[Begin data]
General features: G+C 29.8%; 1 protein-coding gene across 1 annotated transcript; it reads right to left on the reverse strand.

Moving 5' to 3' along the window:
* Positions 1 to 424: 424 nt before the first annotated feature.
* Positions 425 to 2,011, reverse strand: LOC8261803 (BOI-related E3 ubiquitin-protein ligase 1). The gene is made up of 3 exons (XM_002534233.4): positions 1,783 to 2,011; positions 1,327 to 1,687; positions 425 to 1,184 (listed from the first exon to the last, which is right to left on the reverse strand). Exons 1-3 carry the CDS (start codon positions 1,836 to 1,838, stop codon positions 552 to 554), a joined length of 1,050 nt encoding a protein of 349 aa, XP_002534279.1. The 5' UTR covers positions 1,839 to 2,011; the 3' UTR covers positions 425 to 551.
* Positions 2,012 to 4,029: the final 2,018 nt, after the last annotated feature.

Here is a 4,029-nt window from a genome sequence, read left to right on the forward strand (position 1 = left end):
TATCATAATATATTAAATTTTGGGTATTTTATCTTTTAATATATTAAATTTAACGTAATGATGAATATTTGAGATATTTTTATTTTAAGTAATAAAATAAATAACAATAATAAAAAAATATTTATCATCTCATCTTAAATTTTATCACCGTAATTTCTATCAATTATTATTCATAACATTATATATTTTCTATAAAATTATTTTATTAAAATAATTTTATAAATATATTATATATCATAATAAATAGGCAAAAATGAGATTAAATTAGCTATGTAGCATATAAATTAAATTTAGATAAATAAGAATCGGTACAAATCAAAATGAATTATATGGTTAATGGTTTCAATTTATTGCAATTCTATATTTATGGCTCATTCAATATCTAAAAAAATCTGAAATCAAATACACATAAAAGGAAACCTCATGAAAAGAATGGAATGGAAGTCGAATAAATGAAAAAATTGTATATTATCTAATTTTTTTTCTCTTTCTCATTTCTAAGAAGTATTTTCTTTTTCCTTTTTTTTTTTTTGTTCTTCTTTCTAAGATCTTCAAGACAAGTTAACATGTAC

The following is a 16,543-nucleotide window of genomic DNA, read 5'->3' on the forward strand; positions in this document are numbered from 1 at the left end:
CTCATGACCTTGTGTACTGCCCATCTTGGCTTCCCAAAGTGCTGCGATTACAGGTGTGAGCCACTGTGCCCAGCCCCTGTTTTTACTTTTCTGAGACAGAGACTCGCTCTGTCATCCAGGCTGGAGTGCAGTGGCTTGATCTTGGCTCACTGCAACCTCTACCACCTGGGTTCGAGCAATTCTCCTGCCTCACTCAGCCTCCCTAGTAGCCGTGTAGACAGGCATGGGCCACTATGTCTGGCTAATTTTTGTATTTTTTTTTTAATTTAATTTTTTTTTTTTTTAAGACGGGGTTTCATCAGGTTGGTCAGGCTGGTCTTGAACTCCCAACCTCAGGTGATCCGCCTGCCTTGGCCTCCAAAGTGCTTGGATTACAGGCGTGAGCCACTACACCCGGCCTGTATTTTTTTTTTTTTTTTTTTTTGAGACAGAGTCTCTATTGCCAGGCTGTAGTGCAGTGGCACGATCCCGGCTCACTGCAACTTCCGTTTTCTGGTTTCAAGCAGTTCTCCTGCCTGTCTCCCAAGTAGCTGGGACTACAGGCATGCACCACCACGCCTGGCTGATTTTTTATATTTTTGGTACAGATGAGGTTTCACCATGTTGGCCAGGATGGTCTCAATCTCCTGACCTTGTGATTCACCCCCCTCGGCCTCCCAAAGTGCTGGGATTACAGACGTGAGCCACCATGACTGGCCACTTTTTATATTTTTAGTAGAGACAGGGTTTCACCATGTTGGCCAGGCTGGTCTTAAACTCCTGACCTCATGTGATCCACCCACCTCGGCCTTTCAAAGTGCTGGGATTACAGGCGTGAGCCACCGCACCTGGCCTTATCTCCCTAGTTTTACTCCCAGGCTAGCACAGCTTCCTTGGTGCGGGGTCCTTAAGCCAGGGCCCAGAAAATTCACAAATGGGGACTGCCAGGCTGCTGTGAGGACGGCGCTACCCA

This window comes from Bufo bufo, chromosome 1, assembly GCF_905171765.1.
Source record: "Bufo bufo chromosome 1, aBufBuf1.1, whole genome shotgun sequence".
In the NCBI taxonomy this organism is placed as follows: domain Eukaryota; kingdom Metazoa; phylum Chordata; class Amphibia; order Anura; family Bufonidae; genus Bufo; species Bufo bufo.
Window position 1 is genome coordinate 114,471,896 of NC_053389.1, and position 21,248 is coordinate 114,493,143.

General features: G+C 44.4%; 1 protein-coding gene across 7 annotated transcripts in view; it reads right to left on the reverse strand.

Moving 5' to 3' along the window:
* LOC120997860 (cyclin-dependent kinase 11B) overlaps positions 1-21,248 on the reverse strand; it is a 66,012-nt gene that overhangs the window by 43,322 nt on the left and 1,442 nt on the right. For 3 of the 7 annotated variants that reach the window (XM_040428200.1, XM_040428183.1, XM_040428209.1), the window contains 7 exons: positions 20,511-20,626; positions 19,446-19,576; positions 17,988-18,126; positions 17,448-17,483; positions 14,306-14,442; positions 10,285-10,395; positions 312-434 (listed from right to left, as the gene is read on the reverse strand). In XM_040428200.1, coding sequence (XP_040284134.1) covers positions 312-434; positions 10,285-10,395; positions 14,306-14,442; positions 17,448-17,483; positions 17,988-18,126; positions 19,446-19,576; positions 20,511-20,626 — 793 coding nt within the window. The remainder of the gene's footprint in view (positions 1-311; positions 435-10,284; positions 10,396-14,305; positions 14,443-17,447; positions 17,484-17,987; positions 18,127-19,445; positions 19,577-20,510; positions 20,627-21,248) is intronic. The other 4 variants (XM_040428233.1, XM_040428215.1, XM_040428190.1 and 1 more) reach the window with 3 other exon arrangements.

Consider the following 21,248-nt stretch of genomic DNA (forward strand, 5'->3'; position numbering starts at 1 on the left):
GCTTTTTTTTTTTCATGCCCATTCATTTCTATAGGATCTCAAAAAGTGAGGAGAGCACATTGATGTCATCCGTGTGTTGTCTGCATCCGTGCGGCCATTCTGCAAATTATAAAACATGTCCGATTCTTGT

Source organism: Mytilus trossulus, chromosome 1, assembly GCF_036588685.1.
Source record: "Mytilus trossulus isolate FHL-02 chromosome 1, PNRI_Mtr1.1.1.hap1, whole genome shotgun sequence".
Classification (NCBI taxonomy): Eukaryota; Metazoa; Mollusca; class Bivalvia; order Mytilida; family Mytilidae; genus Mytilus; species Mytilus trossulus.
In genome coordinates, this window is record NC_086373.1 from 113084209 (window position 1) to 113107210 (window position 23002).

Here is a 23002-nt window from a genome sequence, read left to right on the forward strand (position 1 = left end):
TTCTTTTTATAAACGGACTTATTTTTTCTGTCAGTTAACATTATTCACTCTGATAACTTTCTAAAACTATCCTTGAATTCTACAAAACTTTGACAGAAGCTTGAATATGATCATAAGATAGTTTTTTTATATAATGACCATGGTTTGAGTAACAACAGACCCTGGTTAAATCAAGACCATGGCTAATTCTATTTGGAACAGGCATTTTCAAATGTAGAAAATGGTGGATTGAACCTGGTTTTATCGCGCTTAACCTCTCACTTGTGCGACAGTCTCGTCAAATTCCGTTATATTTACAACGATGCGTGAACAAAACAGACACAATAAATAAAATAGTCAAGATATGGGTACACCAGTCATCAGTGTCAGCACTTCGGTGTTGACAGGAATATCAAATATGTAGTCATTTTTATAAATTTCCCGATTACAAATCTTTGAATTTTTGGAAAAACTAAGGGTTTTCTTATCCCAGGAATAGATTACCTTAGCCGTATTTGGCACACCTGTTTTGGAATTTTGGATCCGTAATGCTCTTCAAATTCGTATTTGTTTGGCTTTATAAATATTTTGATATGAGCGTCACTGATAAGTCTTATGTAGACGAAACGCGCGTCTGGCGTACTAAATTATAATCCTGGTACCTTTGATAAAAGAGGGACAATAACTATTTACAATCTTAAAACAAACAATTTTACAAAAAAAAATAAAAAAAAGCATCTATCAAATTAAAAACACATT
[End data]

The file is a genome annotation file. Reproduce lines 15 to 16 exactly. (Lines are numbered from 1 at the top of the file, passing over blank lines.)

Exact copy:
Moving 5' to 3' along the window:
* LOC120997860 (cyclin-dependent kinase 11B) overlaps positions 1-21,248 on the reverse strand; it is a 66,012-nt gene that overhangs the window by 43,322 nt on the left and 1,442 nt on the right. For 3 of the 7 annotated variants that reach the window (XM_040428200.1, XM_040428183.1, XM_040428209.1), the window contains 7 exons: positions 20,511-20,626; positions 19,446-19,576; positions 17,988-18,126; positions 17,448-17,483; positions 14,306-14,442; positions 10,285-10,395; positions 312-434 (listed from right to left, as the gene is read on the reverse strand). In XM_040428200.1, coding sequence (XP_040284134.1) covers positions 312-434; positions 10,285-10,395; positions 14,306-14,442; positions 17,448-17,483; positions 17,988-18,126; positions 19,446-19,576; positions 20,511-20,626 — 793 coding nt within the window. The remainder of the gene's footprint in view (positions 1-311; positions 435-10,284; positions 10,396-14,305; positions 14,443-17,447; positions 17,484-17,987; positions 18,127-19,445; positions 19,577-20,510; positions 20,627-21,248) is intronic. The other 4 variants (XM_040428233.1, XM_040428215.1, XM_040428190.1 and 1 more) reach the window with 3 other exon arrangements.